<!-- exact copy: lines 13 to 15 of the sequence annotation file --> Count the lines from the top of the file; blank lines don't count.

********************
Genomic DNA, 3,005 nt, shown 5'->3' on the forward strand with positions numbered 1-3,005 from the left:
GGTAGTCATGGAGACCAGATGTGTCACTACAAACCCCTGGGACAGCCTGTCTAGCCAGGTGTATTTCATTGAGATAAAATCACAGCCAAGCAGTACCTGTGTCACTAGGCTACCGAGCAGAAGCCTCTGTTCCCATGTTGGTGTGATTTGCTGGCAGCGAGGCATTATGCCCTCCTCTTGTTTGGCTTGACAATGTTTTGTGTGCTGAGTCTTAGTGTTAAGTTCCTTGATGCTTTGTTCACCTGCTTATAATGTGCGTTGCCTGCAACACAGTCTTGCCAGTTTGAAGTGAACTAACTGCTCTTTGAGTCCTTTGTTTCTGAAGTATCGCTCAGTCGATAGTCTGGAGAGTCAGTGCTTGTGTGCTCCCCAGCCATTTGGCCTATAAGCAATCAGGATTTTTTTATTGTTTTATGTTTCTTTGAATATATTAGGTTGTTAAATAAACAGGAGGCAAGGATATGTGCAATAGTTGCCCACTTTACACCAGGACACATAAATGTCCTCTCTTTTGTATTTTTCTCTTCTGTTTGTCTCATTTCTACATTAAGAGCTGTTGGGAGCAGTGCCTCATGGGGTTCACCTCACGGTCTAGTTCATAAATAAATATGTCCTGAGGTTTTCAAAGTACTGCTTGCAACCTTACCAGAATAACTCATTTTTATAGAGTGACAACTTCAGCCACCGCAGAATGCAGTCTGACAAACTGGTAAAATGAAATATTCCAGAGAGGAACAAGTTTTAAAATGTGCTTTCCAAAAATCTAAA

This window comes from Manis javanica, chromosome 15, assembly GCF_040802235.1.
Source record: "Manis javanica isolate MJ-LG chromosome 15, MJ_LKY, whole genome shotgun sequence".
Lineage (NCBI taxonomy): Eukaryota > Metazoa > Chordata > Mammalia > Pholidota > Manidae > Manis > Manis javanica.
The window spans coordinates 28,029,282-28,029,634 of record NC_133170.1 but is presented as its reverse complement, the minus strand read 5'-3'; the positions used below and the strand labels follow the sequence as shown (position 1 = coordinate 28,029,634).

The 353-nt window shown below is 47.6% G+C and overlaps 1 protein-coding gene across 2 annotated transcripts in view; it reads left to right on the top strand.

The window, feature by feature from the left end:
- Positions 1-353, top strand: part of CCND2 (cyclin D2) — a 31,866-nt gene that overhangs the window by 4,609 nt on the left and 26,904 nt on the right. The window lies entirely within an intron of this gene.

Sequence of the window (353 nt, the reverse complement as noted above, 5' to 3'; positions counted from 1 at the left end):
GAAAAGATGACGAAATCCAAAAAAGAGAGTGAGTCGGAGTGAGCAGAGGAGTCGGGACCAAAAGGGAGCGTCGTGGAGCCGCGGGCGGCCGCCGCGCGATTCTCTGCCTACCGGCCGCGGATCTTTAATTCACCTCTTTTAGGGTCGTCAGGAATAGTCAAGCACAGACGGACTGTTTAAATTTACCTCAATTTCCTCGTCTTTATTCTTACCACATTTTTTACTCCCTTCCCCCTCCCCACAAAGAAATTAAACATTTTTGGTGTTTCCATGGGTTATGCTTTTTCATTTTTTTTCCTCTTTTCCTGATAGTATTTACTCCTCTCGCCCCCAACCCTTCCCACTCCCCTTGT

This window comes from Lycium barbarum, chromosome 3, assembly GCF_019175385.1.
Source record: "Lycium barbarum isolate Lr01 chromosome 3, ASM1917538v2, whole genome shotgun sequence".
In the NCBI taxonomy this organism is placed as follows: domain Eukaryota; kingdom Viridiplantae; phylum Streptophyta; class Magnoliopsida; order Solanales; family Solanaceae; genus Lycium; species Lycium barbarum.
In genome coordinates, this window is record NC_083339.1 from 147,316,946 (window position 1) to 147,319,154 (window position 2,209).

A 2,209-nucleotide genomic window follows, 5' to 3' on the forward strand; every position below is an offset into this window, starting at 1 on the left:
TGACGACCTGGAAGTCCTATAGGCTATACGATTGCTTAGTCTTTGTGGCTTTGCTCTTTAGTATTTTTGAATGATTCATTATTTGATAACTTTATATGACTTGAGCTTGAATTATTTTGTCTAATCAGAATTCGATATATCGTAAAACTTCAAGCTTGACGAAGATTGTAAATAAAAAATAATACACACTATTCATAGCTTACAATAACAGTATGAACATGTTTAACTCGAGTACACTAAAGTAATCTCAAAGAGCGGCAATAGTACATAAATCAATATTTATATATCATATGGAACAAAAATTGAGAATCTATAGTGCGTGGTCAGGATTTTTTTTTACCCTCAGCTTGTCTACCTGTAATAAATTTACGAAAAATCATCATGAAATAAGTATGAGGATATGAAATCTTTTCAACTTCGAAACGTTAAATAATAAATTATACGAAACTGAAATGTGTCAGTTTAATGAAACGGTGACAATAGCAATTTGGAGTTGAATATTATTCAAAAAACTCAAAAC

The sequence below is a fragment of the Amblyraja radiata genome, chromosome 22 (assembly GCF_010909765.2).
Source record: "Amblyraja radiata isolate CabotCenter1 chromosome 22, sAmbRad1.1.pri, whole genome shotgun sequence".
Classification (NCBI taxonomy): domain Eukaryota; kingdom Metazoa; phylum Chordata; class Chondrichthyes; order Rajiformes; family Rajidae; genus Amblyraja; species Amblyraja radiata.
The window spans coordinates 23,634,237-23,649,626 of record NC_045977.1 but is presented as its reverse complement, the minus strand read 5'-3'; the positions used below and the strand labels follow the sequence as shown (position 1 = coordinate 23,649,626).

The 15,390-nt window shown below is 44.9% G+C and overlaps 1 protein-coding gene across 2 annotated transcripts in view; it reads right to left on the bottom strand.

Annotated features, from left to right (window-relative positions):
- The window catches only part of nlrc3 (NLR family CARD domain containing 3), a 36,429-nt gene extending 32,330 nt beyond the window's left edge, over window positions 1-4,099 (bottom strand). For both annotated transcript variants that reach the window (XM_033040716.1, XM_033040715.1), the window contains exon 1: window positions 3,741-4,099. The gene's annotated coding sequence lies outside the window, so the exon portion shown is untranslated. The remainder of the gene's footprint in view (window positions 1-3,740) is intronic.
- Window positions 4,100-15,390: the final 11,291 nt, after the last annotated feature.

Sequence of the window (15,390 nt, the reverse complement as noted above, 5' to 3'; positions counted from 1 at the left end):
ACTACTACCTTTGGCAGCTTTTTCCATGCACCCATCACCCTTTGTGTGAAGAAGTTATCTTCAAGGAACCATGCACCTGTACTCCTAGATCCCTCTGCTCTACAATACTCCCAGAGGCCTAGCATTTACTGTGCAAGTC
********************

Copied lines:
Source record: "Lycium barbarum isolate Lr01 chromosome 3, ASM1917538v2, whole genome shotgun sequence".
In the NCBI taxonomy this organism is placed as follows: domain Eukaryota; kingdom Viridiplantae; phylum Streptophyta; class Magnoliopsida; order Solanales; family Solanaceae; genus Lycium; species Lycium barbarum.
In genome coordinates, this window is record NC_083339.1 from 147,316,946 (window position 1) to 147,319,154 (window position 2,209).